ON AND BEYOND: Community partners team up to assess suicide risk in our schools
So many of us have had feelings of sadness and despair, but even with that experience it is still difficult for most of us to truly understand the deep and pervasive thoughts that can lead a person to consider ending their life. Suicide is a complex, multifaceted issue which is rarely the result of a single source of trauma or stress. Suicidal ideation is a serious issue and occurs in people of all ages. The youth in our region is one group that needs a range of help and support when it comes to suicidal thinking or ideation.
In Colorado, suicide was the leading cause of death among youth ages 10-18 between 2013 and 2017. The 2017 Healthy Kids Colorado Survey indicated that 31.4% of Colorado high school students reported feeling sad or hopeless almost every day for two weeks or more in a row during the previous 12 months. Furthermore, 17.0% reported considering suicide, and 7.0% reported making one or more suicide attempts in the previous twelve months.
The data are startling, but the encouraging news is that there are many effective suicide prevention programs that can bring hope, connectedness, and recovery to young people struggling with thoughts of suicide.
Suicide Risk Assessment Team Research demonstrates that assessing for risk is an effective way to recognize and prevent harm. This informs the foundational belief of the West Central Colorado Suicide Risk Assessment Team (SRAT) that suicide deaths are preventable for youth who are assessed for risk and provided support and treatment from a community care coordination team.
The SRAT is led by The Center for Mental Health and the Montrose County School District (MCSD). Some additional partner agencies include: Hilltop Family Resource Center, Montrose County Department of Human Services, Northside Health Clinic, 7th Judicial District, The Montrose Police Department, and The Montrose County Sherriff’s Office.
In the fall of 2019, members of the Montrose community implemented the Salem-Keiser Suicide Risk Assessment Model for the assessment of suicide risk in our youth. The program has a two-tiered response to any concerns of suicidal ideation. The risk assessment remains simple for the student but provides valuable information needed to determine what level of support will be best to address the risk. If it is identified after the assessment that further evaluation is needed, the school will contact The Center for Mental Health through The Crisis and Support Line.
“MCSD is proud to be a part of a community effort aimed at identifying students who are dealing with suicidal ideation,” James Pavlich, director of Safety and Security for the Montrose County School District, states. He also notes that community collaboration is key to overall success: “This program works because it approaches risk mitigation as a community team.”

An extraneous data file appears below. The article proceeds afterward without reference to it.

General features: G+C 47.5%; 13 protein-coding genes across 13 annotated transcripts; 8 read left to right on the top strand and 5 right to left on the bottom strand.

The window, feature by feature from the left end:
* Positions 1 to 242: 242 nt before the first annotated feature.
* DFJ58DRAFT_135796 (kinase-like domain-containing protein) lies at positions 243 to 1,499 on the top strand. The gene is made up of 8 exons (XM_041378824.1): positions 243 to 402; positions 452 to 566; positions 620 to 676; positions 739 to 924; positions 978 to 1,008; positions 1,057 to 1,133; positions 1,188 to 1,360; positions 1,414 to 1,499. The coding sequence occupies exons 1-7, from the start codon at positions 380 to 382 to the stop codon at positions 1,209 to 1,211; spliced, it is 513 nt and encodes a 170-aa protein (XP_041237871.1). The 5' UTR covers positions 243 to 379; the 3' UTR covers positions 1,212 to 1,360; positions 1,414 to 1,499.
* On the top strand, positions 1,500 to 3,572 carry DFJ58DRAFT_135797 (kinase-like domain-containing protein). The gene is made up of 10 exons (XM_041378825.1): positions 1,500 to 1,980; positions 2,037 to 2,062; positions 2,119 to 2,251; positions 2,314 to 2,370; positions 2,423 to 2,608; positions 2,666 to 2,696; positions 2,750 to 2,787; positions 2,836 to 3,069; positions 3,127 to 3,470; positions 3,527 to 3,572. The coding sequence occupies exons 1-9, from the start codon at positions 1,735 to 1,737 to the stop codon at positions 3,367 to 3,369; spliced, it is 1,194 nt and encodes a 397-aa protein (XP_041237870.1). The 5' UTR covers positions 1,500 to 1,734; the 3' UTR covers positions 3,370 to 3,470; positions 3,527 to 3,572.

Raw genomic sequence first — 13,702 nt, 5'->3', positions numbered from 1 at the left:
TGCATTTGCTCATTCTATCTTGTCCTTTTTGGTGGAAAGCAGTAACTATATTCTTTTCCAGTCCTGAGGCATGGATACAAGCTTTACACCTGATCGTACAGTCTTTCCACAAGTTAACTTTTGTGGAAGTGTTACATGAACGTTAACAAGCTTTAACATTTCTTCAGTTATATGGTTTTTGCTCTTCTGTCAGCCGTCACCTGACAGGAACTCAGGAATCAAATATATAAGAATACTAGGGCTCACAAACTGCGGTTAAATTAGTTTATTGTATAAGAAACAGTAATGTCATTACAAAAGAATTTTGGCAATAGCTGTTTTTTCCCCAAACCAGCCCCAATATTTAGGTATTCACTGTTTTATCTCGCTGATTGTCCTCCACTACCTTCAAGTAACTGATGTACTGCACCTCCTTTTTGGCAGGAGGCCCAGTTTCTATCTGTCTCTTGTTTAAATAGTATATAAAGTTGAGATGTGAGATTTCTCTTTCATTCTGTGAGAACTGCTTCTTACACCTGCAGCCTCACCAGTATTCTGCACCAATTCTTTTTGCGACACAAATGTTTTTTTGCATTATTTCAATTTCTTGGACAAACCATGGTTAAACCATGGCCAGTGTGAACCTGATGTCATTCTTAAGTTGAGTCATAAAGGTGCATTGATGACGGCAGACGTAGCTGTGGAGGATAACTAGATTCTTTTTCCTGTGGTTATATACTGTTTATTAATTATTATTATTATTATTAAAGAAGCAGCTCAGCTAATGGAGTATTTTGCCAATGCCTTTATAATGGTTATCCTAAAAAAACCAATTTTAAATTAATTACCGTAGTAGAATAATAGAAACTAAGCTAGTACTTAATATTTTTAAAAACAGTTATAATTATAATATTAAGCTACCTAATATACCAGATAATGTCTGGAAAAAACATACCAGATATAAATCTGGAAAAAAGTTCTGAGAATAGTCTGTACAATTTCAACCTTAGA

“The loss of any youth is a tragedy we want to prevent,” says Laura Byard, LPC, regional director for The Center for Mental Health. “Our community prioritizes the safety and welfare of our youth. We work to ensure they can recover and regain the hope they need to overcome the challenges and pain they are experiencing.”
Since being implemented in Montrose, the SRAT has expanded to provide support in Ridgway, Telluride, West End, Norwood, and Ouray School Districts for the 2020-2021 school year.
Susan Lacy, superintendent of the Ridgway School District, supports the program and the community connection it provides. “One of the benefits of this collaboration is it has established a chain of communication — a bridge between the district, The Center for Mental Health and our school-based counselors. That allows us to keep consistent in our protocol when it comes to assessing suicide risk and communicating about what treatments are being provided.”
Pavlich agrees and notes positive outcomes are becoming more apparent as time goes on: “This program has made our students, staff and community safer already and is reducing the stigma around suicide.”
The Center for Mental Health is proud to be part of this important community team. As the region’s community behavioral health center, our vision is to be the help you need when you need it.
If someone you care about needs help, call our free, 24/7 Crisis and Support Line at 970-252-6220 or walk in anytime to the Crisis Walk-in Center at 300 N. Cascade Avenue, Montrose.
How can I help? Suicide prevention really is a community effort. We can all help.
5 Actions Steps to Help Someone in Emotional Pain
- ASK: “Are you having thoughts of suicide?” It’s not an easy question, but studies show that asking an at-risk
individual if they are suicidal does NOT increase suicide or suicidal thoughts.
- KEEP THEM SAFE: Reducing access to highly lethal items or places is an important part of suicide prevention. You can
ask the at-risk individual if they have a plan. Removing or disabling lethal means can make a big difference.
- BE THERE: Create a safe space with your presence and listen carefully to what the person is thinking and feeling.
Acknowledge feelings without judgement and try to understand underlying emotional struggles. Research tells us that
acknowledging suicide can decrease suicidal thoughts.
- HELP THEM CONNECT: You can help make a connection to a suicide lifeline or with a trusted individual (family member,
spiritual advisor, or mental health professional).
- The Center for Mental Health Crisis Walk-in Center: 970-252-6220 | 300 N. Cascade Avenue, Montrose
- Colorado Crisis Services: 1-844-493-8255 | Text “TALK” to 38255
- If there is imminent risk for suicidal death, call 911.
- Safe2Tell app or call 1-877-542-7233
- STAY CONNECTED: Make space and time for ongoing conversations after an emotional crisis. It can make a